My favorite video game of 2023 involves a portly, balding pizza chef named Peppino Spaghetti scaling a medieval tower to defeat a sentient floating pie threatening to blow up his pizzeria. It was developed by a small independent studio named Tour de Pizza, led by a designer named McPig. Its soundtrack was largely composed by a first-time composer and a high school student. Its art style is at once expressive and grotesque. It’s called Pizza Tower, and it is, in all seriousness, one of the best 2D platformers I’ve played in a long time.
I’m late here, as Pizza Tower arrived on PC in January. Currently, it has the second-highest user rating of any 2023 release on Steam. The simplest way to describe it is to call it a modern Wario Land — really, the game’s structure is straight out of Wario Land 4. Almost all of its 20 stages are split into two halves. In the first, you can feel things out at a leisurely pace, collecting little pizza topping buddies, unlocking treasures and finding secret rooms. There’s a grading system based on how quickly and thoroughly you finish a level — but Peppino can’t die, and you don’t need a certain score to pass, so you’re free to move recklessly.
Then it’s “Pizza Time.” At the end of each stage is a pillar that, once knocked over, causes the whole level to begin collapsing on itself. The music intensifies and a timer appears. That’s your cue to hurry up and get the hell out of there. You can’t just go back the way you came, though; parts of the original path get blocked off, while certain secrets only become accessible during the mad dash back. Fail to reach the entrance in time, and the truly cursed Pizzaface hunts you down. It’s a simple dynamic, curiosity inverted by anxiety, but one that always worked for me. Each Pizza Tower stage concludes with the ending of Super Metroid, only you play as a funny pizza man trucking through fork-wielding cheeseballs and pepperoni goblins.
It’s not just the structure that got me, though, it’s the speed, and how it’s deployed. In fact, I’d argue Pizza Tower is equal parts resuscitated Wario Land and better Sonic the Hedgehog. Quick explanation: I do not like Sonic. I didn’t when I was a five-year-old failing at Sonic the Hedgehog 3 on my great aunt’s Sega Genesis, and I don’t today after giving the original five games another shake last year. I get if you do. But for me, all Sonic provides is a bad kind of tension, an itch I can’t reach. Sonic can go fast, but his worlds do way too much to impede his momentum. The open fields of Green Hill Zone eventually give way to slow-moving platforms, hard-stopping ledges and suffocating water. When I’m halted, it takes several beats to speed back up again. The only way to consistently zoom through its stages is to memorize them.
Pizza Tower, on the other hand, knows exactly what it is. Peppino moves like the bus from Speed, bursting through walls and obliterating most enemies in his way. When you dash, his legs spin like a wheel and his body glows in technicolor. When you change direction, it sounds like a car screeching. When you pivot into a super jump, Peppino rockets infinitely into the air. The little guy beats the hell out of himself, smashing stomach-first onto bricks and slamming into dead ends. It’s a constant kinetic thrill, the kind I want from any platformer. Like Mario’s brisk hop or Donkey Kong’s weighty slams, Peppino’s runaway-train dashing feels distinctly his own.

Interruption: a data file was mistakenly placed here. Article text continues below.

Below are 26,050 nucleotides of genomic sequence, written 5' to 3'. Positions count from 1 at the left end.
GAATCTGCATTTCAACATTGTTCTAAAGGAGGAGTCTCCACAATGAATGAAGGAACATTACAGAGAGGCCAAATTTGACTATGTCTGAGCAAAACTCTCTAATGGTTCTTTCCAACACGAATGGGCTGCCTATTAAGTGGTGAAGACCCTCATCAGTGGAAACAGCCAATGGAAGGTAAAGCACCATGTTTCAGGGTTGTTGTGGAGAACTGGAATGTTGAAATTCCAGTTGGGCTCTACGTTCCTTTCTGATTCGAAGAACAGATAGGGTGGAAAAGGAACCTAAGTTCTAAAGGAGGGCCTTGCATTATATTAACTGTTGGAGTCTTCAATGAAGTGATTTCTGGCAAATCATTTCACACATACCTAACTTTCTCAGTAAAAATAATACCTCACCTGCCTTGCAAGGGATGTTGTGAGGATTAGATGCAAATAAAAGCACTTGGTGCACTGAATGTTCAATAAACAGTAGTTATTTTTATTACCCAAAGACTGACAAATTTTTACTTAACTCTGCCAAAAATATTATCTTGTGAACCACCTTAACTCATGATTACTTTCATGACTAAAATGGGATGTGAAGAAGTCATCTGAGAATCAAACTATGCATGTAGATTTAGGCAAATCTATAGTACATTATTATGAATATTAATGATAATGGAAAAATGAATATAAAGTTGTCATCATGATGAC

The key is that you actually have space to explore this form of movement. The fact that Peppino can’t die plays a big role — less fear encourages less hesitation. Beyond that, it only takes a second to pick up speed, and the zoomed-out camera gives you just enough time to see what’s coming. Crucially, the controls are simple. Wall-running, wall-jumping and diving under ledges only requires one button press. Pizza Tower has you complete strings of precise moves, but it’s built on instinct more than memorization. It understands it’s partially a racing game, not just a platformer. Indeed, to get the highest rank in a stage, you must complete a “Lap 2.”
Pizza Tower’s rousing kinetics are enough for me to like it. But what makes me love it is its Nintendo-like commitment to exploring new abilities and sensations. One moment you’re stampeding on a hot dog horse, the next you’re a loosely floating ghost, then you’re stopping to play a warped game of golf (a Wario nod). Importantly, Pizza Tower takes care to discard these ideas once they’ve run their course. Sometimes, it’ll introduce a mechanic only to subvert it in the back half of the same level.
Everything in Pizza Tower adds to its distinct sense of character. The art style looks like a dream you’d have after downing a meat-lovers pizza and falling asleep to a Rocko’s Modern Life marathon. Peppino is a realized character, scared and pissed, purely through the evocative animation and movement. The incredible soundtrack is funky and fierce, itself a throwback to Dreamcast-era Sega yet completely its own. And it’s all funny! Not just in its natural physical comedy, but in its jokes — you haven’t truly hated The Noid until you play this game.
I haven’t even talked about the boss fights (honest duels that strike that “tough but fair” balance) or the ending (one of the most intense and cathartic sequences I’ve played) or the amazing WAR. But I’ll conclude by saying Pizza Tower is a model for how to make an homage game. Its inspirations are as clear as day, but it doesn’t rehash the past. Instead, Tour de Pizza has thought through how to ignite the spirit of a classic while making it rawer, livelier and a little more unhinged. Every year, I see people fawn over focus-tested blockbusters and pure pastiche projects. Pizza Tower’s thrilling wildness rejects them — it couldn’t be anything but itself.
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